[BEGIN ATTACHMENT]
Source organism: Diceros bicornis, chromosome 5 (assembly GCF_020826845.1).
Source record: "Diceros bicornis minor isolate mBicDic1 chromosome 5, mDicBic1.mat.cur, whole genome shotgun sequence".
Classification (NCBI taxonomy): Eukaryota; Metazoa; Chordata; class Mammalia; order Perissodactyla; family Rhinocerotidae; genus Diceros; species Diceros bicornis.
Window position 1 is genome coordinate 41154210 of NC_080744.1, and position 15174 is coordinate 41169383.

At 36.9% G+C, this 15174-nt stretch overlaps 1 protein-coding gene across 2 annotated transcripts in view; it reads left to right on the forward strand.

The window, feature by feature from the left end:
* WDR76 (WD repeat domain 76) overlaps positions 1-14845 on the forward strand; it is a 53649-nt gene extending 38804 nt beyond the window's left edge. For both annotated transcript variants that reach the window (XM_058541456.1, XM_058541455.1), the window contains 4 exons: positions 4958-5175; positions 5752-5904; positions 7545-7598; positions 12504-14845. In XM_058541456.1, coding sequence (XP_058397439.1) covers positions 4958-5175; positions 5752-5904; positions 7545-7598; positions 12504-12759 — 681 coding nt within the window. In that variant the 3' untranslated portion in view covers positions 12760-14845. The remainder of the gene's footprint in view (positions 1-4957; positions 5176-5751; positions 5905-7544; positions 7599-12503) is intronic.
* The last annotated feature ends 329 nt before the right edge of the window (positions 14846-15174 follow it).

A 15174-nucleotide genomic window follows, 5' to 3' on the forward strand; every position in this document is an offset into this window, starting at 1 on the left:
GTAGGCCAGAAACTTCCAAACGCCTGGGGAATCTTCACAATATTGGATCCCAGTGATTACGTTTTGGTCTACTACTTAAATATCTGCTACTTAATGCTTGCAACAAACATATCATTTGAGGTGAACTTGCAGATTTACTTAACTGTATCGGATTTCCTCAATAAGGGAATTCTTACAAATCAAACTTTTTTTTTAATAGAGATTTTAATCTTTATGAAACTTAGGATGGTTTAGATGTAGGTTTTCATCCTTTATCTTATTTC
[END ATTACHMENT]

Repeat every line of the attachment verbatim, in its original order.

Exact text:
Source organism: Diceros bicornis, chromosome 5 (assembly GCF_020826845.1).
Source record: "Diceros bicornis minor isolate mBicDic1 chromosome 5, mDicBic1.mat.cur, whole genome shotgun sequence".
Classification (NCBI taxonomy): Eukaryota; Metazoa; Chordata; class Mammalia; order Perissodactyla; family Rhinocerotidae; genus Diceros; species Diceros bicornis.
Window position 1 is genome coordinate 41154210 of NC_080744.1, and position 15174 is coordinate 41169383.

At 36.9% G+C, this 15174-nt stretch overlaps 1 protein-coding gene across 2 annotated transcripts in view; it reads left to right on the forward strand.

The window, feature by feature from the left end:
* WDR76 (WD repeat domain 76) overlaps positions 1-14845 on the forward strand; it is a 53649-nt gene extending 38804 nt beyond the window's left edge. For both annotated transcript variants that reach the window (XM_058541456.1, XM_058541455.1), the window contains 4 exons: positions 4958-5175; positions 5752-5904; positions 7545-7598; positions 12504-14845. In XM_058541456.1, coding sequence (XP_058397439.1) covers positions 4958-5175; positions 5752-5904; positions 7545-7598; positions 12504-12759 — 681 coding nt within the window. In that variant the 3' untranslated portion in view covers positions 12760-14845. The remainder of the gene's footprint in view (positions 1-4957; positions 5176-5751; positions 5905-7544; positions 7599-12503) is intronic.
* The last annotated feature ends 329 nt before the right edge of the window (positions 14846-15174 follow it).

A 15174-nucleotide genomic window follows, 5' to 3' on the forward strand; every position in this document is an offset into this window, starting at 1 on the left:
GTAGGCCAGAAACTTCCAAACGCCTGGGGAATCTTCACAATATTGGATCCCAGTGATTACGTTTTGGTCTACTACTTAAATATCTGCTACTTAATGCTTGCAACAAACATATCATTTGAGGTGAACTTGCAGATTTACTTAACTGTATCGGATTTCCTCAATAAGGGAATTCTTACAAATCAAACTTTTTTTTTAATAGAGATTTTAATCTTTATGAAACTTAGGATGGTTTAGATGTAGGTTTTCATCCTTTATCTTATTTC